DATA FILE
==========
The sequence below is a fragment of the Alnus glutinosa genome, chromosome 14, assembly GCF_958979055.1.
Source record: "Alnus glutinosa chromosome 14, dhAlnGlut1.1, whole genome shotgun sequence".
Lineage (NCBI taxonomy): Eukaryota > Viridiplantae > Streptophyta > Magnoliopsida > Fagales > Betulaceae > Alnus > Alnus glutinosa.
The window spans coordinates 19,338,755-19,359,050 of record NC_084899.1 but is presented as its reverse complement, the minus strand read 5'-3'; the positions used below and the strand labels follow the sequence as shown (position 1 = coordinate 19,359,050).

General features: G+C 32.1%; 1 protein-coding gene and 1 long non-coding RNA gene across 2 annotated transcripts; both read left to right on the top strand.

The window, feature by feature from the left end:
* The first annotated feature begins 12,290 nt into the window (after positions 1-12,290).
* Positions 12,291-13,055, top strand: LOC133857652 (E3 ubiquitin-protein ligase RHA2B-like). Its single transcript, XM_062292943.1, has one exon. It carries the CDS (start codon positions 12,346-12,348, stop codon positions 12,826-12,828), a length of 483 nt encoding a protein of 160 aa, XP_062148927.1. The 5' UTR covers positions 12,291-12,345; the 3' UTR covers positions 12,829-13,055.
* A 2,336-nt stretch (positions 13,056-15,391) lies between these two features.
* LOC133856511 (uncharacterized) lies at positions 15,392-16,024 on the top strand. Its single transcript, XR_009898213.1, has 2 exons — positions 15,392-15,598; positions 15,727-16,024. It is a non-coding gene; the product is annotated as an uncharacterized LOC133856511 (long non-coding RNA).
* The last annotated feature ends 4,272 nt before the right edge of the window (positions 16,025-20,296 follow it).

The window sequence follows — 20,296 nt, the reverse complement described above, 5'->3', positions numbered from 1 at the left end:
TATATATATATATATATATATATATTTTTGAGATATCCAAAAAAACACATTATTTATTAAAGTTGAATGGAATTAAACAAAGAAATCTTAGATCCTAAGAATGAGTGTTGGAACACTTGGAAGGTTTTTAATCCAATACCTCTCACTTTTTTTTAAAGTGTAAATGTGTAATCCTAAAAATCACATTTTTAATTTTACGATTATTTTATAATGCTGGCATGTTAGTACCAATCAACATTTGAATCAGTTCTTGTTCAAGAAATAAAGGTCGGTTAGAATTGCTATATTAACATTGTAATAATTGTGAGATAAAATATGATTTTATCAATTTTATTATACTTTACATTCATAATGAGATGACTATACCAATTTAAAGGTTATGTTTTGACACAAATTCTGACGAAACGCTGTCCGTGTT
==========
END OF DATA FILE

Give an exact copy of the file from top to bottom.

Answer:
The sequence below is a fragment of the Alnus glutinosa genome, chromosome 14, assembly GCF_958979055.1.
Source record: "Alnus glutinosa chromosome 14, dhAlnGlut1.1, whole genome shotgun sequence".
Lineage (NCBI taxonomy): Eukaryota > Viridiplantae > Streptophyta > Magnoliopsida > Fagales > Betulaceae > Alnus > Alnus glutinosa.
The window spans coordinates 19,338,755-19,359,050 of record NC_084899.1 but is presented as its reverse complement, the minus strand read 5'-3'; the positions used below and the strand labels follow the sequence as shown (position 1 = coordinate 19,359,050).

General features: G+C 32.1%; 1 protein-coding gene and 1 long non-coding RNA gene across 2 annotated transcripts; both read left to right on the top strand.

The window, feature by feature from the left end:
* The first annotated feature begins 12,290 nt into the window (after positions 1-12,290).
* Positions 12,291-13,055, top strand: LOC133857652 (E3 ubiquitin-protein ligase RHA2B-like). Its single transcript, XM_062292943.1, has one exon. It carries the CDS (start codon positions 12,346-12,348, stop codon positions 12,826-12,828), a length of 483 nt encoding a protein of 160 aa, XP_062148927.1. The 5' UTR covers positions 12,291-12,345; the 3' UTR covers positions 12,829-13,055.
* A 2,336-nt stretch (positions 13,056-15,391) lies between these two features.
* LOC133856511 (uncharacterized) lies at positions 15,392-16,024 on the top strand. Its single transcript, XR_009898213.1, has 2 exons — positions 15,392-15,598; positions 15,727-16,024. It is a non-coding gene; the product is annotated as an uncharacterized LOC133856511 (long non-coding RNA).
* The last annotated feature ends 4,272 nt before the right edge of the window (positions 16,025-20,296 follow it).

The window sequence follows — 20,296 nt, the reverse complement described above, 5'->3', positions numbered from 1 at the left end:
TATATATATATATATATATATATATTTTTGAGATATCCAAAAAAACACATTATTTATTAAAGTTGAATGGAATTAAACAAAGAAATCTTAGATCCTAAGAATGAGTGTTGGAACACTTGGAAGGTTTTTAATCCAATACCTCTCACTTTTTTTTAAAGTGTAAATGTGTAATCCTAAAAATCACATTTTTAATTTTACGATTATTTTATAATGCTGGCATGTTAGTACCAATCAACATTTGAATCAGTTCTTGTTCAAGAAATAAAGGTCGGTTAGAATTGCTATATTAACATTGTAATAATTGTGAGATAAAATATGATTTTATCAATTTTATTATACTTTACATTCATAATGAGATGACTATACCAATTTAAAGGTTATGTTTTGACACAAATTCTGACGAAACGCTGTCCGTGTT